Dec 29,2006 00:00
Robert L. Pincus
"Portrait: The Life of Thomas Eakins" by William S. McFeely; Norton; 256 pages; $26.95.
The greatest 19th century American poet, Walt Whitman, thought Thomas Eakins was the best American painter of his time - a force as much as an artist, he declared. But this was a minority opinion in their day.
When Eakins died in 1916, most of his paintings were stacked against the walls of his home on Philadelphia's Mount Vernon Street. His most famous picture, "The Gross Clinic," got the cold shoulder when he hoped to exhibit it at Philadelphia's 1876 Centennial Exposition. The curators didn't want Eakins' uncompromisingly realistic image of a surgeon included among their choices, though it did get hung in a corner of the Civil War-era field hospital staged for the event.
McFeely's book is also the third biography of the artist in two years. So one question is almost automatic: Do we need yet another life of this artist? For McFeely's "Portrait," happily the answer is yes.
His book is elegantly written - more accessible than Henry Adams' dark and sometimes dour "Eakins Revealed" of 2005 and more psychologically probing than Sidney Kirkpatrick's "The Revenge of Thomas Eakins," which appeared earlier in 2006.
The book is well-illustrated, though the color reproductions are much better than the black-and-white examples. McFeely's book has great timing in its favor, too. No recent sale of a historical American picture has grabbed more headlines and created as much controversy as the announced purchase of "The Gross Clinic" for $68 million by two museums, the National Gallery of Art and the Crystal Bridges Museum of American Art (funded by Wal-Mart heiress Alice Walton).
The seller is Thomas Jefferson University. Back in 1878, when surgeon Samuel Gross was on the faculty of the university's medical school, alumni bought it for $200 and it has resided there ever since. Now, the school wants the money for improvements to the campus, and institutions in Philadelphia have a 45-day window to match the purchase price, though there are maneuvers under way to extend that timeline.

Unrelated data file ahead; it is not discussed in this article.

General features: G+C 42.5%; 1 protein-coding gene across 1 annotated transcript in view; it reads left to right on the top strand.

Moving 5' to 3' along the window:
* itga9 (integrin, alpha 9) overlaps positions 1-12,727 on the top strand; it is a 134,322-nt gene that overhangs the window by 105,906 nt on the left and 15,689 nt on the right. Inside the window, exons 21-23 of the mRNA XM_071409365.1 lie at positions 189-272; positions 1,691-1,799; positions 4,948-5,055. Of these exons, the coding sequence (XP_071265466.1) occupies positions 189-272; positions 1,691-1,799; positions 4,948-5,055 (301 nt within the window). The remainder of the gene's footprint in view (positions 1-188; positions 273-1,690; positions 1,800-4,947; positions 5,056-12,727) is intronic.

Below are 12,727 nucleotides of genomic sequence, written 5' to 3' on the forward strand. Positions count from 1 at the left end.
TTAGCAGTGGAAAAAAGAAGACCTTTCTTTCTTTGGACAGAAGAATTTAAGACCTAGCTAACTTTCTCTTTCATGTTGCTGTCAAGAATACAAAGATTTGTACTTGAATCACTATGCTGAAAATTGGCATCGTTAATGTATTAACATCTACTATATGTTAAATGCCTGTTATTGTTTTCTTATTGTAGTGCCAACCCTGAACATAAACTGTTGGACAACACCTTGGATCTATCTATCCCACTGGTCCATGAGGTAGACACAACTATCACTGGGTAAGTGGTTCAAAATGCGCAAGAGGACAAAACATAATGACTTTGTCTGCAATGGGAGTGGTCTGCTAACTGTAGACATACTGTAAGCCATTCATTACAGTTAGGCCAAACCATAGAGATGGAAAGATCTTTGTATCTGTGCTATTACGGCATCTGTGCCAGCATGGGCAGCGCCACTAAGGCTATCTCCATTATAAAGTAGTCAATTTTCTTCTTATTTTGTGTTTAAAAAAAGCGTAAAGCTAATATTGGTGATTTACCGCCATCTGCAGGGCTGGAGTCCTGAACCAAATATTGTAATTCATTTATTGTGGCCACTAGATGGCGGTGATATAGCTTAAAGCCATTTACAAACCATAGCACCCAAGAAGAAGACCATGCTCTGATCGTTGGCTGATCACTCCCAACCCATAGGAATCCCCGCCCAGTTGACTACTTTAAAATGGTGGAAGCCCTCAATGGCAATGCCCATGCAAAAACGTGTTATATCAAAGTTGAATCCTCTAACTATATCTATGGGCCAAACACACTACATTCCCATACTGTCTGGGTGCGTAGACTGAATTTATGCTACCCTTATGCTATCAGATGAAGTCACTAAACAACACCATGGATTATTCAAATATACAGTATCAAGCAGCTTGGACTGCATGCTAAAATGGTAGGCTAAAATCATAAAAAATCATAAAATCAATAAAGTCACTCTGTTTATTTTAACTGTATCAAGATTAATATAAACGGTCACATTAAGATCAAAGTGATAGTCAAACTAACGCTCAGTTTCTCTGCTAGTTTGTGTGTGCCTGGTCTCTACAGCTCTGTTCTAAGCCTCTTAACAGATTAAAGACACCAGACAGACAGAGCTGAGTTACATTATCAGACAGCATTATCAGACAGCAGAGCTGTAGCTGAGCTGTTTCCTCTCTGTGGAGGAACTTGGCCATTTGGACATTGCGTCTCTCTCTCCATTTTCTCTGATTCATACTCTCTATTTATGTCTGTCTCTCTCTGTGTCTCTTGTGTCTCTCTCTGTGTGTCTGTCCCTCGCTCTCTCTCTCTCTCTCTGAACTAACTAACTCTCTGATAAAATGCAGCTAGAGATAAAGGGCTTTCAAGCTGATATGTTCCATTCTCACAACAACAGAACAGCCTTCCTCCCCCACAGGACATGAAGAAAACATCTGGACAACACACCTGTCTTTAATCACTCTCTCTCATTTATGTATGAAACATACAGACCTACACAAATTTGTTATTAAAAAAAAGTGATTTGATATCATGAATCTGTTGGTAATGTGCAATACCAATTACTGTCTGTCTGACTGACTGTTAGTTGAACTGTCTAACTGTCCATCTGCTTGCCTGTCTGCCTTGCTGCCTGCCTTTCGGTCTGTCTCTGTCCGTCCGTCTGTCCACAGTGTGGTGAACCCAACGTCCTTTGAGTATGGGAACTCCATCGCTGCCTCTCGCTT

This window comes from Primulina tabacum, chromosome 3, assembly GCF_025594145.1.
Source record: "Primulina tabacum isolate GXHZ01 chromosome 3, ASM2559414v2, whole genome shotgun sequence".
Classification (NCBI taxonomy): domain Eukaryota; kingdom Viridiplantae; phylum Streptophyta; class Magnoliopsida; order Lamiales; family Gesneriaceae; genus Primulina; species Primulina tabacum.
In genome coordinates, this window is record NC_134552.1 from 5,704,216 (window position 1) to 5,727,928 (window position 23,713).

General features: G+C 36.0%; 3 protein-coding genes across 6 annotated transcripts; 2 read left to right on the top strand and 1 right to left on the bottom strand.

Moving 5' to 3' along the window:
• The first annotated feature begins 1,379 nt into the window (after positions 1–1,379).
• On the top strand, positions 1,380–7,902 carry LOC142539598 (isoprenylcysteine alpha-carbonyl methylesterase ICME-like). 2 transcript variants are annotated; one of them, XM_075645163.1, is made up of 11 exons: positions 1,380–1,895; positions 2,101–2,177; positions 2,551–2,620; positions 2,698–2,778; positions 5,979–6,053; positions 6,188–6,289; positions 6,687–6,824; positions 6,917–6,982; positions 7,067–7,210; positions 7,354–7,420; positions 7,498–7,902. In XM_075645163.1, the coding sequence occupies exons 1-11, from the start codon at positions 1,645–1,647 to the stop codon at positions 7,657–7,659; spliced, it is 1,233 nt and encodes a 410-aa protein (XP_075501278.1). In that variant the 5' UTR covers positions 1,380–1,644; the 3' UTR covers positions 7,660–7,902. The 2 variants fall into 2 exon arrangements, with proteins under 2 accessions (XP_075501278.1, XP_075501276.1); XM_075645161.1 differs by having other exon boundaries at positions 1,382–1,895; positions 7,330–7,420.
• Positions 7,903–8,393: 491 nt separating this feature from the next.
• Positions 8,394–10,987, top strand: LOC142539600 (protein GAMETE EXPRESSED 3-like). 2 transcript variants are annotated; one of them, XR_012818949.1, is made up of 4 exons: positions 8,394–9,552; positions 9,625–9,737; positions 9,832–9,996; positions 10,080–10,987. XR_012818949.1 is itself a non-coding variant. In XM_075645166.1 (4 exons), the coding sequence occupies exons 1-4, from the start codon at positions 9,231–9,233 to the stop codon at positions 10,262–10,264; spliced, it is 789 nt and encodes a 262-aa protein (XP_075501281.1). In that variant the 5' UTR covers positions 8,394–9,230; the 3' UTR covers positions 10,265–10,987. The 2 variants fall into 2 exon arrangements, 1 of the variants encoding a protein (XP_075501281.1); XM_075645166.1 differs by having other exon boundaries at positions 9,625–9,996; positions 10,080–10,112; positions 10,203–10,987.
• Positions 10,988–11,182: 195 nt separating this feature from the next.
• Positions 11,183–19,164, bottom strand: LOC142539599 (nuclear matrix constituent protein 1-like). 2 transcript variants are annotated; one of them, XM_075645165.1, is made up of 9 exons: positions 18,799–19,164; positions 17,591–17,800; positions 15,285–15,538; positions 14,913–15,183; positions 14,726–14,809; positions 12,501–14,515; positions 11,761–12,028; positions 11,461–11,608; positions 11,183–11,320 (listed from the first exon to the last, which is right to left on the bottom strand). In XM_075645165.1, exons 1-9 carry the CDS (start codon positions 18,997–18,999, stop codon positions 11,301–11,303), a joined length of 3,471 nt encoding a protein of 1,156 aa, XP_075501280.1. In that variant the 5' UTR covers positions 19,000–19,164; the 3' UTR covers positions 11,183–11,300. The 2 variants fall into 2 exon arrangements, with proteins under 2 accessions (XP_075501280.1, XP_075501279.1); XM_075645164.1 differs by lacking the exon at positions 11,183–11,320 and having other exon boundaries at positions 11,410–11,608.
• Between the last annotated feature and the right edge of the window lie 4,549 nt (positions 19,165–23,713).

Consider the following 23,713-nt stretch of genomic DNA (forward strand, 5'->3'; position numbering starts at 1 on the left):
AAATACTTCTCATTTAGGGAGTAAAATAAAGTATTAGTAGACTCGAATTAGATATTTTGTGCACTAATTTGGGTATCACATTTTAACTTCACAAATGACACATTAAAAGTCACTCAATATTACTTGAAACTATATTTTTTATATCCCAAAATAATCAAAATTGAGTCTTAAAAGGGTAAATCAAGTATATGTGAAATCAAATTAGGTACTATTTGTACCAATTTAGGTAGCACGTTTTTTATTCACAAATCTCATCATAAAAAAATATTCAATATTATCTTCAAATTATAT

It's likely that Eakins would have never painted anything like "The Gross Clinic" if he hadn't gone abroad a decade earlier. Just after the Civil War ended, he left for Paris. He studied with one of France's leading academic painters, Jean-Leon Gerome, and ignored the emerging Impressionists. He also took instruction from the prominent Leon Bonnat, who gave him advice that proved pivotal: Go to Spain and look at Velazquez's art. Eakins was enthralled. In the end, his art owes more to the no-frills style of Velazquez than to the fussier effects of Gerome or Bonnat.
One of Eakins' most celebrated works, "Swimming," gets its own chapter - the only work that does. It was a daring picture in 1880s America, which still held to Victorian attitudes about nudity. The scene is the bank of a river; six men are either lounging on the bank, diving or swimming. All are naked, though the artist is concealed by the water. His dog swims alongside him.
The man who purchased this picture - Edward Coates, director of the Pennsylvania Academy of the Fine Arts - had second thoughts about hanging the image in his parlor and exchanged it for one of Eakins' easier domestic subjects.
Of the ill-fated canvas, McFeely has this to say: "In his lifetime, 'Swimming' seemed only to hit him, to have done him harm. It does no more. The picture is so good, so inviting, that Eakins seems only to be saying come on in, the water's fine."